UA College of Medicine - Tucson Professor Honored by National Academy of Inventors
Dr. Daruka Mahadevan delivers his pitch for a new cancer drug during the TLA I-Corps program. Photo: Paul Tumarkin/Tech Launch Arizona
TUCSON, Ariz. – Professor of Medicine and Phase 1 Program Director at the University of Arizona Cancer Center and the College of Medicine - Tucson Daruka Mahadevan, MD/PhD, has been recognized as a Senior Member of the National Academy of Inventors.
“I am honored and humbled to receive this prestigious award from the National Academy of Inventors,” Dr. Mahadavan said. “A passion for new knowledge in the quest to conquer cancer is steeped in drug discovery, whether it be small molecule inhibitors or therapeutic monoclonal antibodies. Cancer patients and my collaborators have inspired me to keep eductated in research and move the needle of innovation.”
The NAI Senior Member program is an exclusive award distinction reserved for NAI Member Institutions like the University of Arizona. Senior Members are active faculty, scientists and administrators with success in patents, licensing and commercialization and have produced technologies that have brought, or aspire to bring, real impact on the welfare of society. They also foster a spirit of innovation within their communities through enhancing an inventive atmosphere at their institutions, while educating and mentoring the next generation of inventors.
“Dr. Mahadevan is certainly one of the stars of the University of Arizona,” said Tech Launch Arizona Assistant Vice President Doug Hockstad in his letter of nomination, “and his prolific and innovative research, inclusive of the manner in which he has conducted his work and collaborative relationships over the years, are well deserving of such an honor.”
Bridging Academia and Industry
Dr. Mahadevan graduated with honors from the University of Reading in 1982 with a degree in physiology and biochemistry and a minor in chemistry. A brief three years later he completed his PhD in crystallography at the University of London where he solved the crystal structure of eye lens betaBp-crystallin, a discovery that was published in Nature. After an internship in general medicine and surgery in London, he was awarded a Fogarty International Fellowship at the NCI/NIH in the Laboratory of Molecular and Cellular Biology. Subsequently, he completed a residency in internal medicine at the University of Connecticut and was board certified in internal medicine in 1998.
Throughout his careers, Dr. Mahadevan has moved seamlessly between the clinic, lab research and industry, which has allowed him to maximize the impact of his work. In 1998, he joined Celltech Therapeutics in the U.K. where he cloned and humanized monoclonal antibodies, one of which was nominated as a candidate for inflammatory bowel disease. Two years later, he joined the University of Arizona Cancer Center as a fellow in Hematology/Oncology, where he became board certified in medical oncology in 2003. At the Cancer Center, he discovered and designed a multi-targeted tyrosine kinase inhibitor, Amuvatinib (MP470), which has been tested in Phase I and II trials in solid tumor oncology. Now, as a full tenured and endowed professor, his lab has discovered several small molecule inhibitors to kinases and a therapeutic monoclonal antibody targeting cancer proteins, specifically for pancreatic and hematologic malignancies.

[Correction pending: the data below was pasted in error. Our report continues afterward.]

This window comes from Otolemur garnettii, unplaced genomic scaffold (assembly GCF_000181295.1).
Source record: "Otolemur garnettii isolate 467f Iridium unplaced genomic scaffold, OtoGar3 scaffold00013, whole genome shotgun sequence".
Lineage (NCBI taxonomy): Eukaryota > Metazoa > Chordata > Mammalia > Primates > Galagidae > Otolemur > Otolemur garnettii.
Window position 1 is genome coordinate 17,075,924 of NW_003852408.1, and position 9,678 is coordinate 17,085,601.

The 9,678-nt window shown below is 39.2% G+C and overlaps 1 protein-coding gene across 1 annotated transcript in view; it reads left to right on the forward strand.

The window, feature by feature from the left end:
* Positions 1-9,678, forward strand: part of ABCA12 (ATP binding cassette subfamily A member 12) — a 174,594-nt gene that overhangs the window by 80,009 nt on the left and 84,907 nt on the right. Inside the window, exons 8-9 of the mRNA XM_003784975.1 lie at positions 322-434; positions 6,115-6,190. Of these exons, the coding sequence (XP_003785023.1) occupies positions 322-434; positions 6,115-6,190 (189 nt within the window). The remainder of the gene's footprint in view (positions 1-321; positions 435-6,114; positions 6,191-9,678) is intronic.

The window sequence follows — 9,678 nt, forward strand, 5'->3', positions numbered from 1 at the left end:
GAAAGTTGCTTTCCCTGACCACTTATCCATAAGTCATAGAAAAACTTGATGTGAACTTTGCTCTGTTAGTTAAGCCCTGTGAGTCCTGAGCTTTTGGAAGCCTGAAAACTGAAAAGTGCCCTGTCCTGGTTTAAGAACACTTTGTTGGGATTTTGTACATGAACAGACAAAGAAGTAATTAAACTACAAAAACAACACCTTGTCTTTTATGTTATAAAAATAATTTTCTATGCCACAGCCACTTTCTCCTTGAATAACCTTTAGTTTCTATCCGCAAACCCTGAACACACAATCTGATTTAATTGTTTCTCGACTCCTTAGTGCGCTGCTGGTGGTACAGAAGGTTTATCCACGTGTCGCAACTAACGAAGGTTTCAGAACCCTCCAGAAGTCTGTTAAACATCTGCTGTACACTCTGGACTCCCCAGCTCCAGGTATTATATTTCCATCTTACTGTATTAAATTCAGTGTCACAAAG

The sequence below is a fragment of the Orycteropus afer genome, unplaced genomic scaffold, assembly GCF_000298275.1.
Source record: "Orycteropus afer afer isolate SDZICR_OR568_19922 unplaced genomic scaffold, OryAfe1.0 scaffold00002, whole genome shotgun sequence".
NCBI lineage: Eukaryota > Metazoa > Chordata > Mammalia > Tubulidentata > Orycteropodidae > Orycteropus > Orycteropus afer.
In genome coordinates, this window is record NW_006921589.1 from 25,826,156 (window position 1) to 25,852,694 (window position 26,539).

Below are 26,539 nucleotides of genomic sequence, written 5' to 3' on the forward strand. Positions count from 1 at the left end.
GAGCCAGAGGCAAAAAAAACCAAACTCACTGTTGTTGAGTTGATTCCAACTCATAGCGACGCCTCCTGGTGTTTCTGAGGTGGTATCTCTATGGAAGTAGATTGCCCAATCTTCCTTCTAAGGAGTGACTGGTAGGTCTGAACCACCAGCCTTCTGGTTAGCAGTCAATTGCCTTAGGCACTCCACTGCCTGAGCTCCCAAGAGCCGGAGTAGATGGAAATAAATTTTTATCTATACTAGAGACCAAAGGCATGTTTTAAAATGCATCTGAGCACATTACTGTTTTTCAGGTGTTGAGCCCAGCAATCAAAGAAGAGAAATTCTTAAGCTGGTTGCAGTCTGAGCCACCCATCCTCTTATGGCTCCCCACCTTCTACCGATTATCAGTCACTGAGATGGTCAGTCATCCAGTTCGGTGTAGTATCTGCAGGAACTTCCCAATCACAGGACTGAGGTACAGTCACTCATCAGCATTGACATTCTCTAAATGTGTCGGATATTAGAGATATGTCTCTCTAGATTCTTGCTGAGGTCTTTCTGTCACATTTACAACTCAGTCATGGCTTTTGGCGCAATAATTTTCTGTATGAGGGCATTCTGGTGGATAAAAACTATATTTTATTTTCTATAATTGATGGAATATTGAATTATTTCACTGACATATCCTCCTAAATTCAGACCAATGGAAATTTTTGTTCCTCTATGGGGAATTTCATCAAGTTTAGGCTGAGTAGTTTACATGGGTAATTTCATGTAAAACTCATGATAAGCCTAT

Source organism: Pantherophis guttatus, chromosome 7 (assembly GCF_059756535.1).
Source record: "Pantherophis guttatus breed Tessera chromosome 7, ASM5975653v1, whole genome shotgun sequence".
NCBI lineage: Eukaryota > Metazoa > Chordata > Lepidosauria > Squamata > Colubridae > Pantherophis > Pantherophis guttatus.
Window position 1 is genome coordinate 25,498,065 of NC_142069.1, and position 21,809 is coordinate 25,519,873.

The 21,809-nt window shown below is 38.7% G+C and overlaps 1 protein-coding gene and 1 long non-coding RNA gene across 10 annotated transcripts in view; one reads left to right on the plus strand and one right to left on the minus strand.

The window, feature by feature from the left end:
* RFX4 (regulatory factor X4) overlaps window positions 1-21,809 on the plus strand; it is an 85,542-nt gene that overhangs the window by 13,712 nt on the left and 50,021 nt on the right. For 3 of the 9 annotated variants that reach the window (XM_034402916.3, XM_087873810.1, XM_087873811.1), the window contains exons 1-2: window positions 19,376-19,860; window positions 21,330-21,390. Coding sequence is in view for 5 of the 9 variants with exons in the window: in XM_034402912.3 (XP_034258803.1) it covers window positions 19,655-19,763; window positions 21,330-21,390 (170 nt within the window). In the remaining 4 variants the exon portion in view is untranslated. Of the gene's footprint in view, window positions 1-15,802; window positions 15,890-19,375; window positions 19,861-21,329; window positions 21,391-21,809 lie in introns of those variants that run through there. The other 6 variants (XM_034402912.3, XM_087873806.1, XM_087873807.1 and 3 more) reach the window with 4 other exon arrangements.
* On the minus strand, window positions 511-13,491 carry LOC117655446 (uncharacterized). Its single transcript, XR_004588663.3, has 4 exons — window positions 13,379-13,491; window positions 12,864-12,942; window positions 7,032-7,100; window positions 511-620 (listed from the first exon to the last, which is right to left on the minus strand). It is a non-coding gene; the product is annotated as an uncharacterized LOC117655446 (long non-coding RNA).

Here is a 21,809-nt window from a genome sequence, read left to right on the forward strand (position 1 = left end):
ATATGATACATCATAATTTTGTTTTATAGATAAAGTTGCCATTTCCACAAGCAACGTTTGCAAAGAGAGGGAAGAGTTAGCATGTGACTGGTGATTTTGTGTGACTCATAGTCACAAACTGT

A Commitment to Impactful Research and Innovation
As of today, Dr. Mahadevan has four families of patents to his name that include nine individual patents. That intellectual property has been licensed to both pre-existing companies as well as startups that he launched. He has a demonstrated commitment to creating collaborative university-industry relationships to generate products and therapies for public use. For example, he has successfully directed a translational drug discovery laboratory program that resulted in several US patents and new drugs for pancreatic and epithelial cancers. His startup, Targeted Cancer Therapeutics, LLC, licensed the anti-CEACAM6 monoclonal antibody and NPM1 inhibitor and is working diligently to bring it to the market, pursuing clinical trials while simultaneously developing relationships with venture capital investors.
Dedicated to ensuring the next generation of innovators, Dr. Mahadevan has mentored many early career scientists and clinicians, instilling in them a passion for drug discovery and a dedication to collaboration. He constantly consults with biologists and medicinal chemists to move discoveries forward, and intentionally creates opportunities for his mentees to develop their skills, participate in the laboratory and the clinic, and share in co-authoring manuscripts.
When asked what continues to motivate him going forward, his focus continues to be on scientific discovery and solving real-world problems for patients.
“I look forward,” he said, “to continuing my drug discovery efforts to target pancreatic cancer and cancers with unmet therapeutic needs such as rare tumors and aggressive B-/T-cell lymphomas.”
This class of NAI Senior Members comprises 54 accomplished academic inventors representing 32 research universities, governmental entities and non-profit institutes worldwide. They are named inventors on over 860 issued U.S. patents.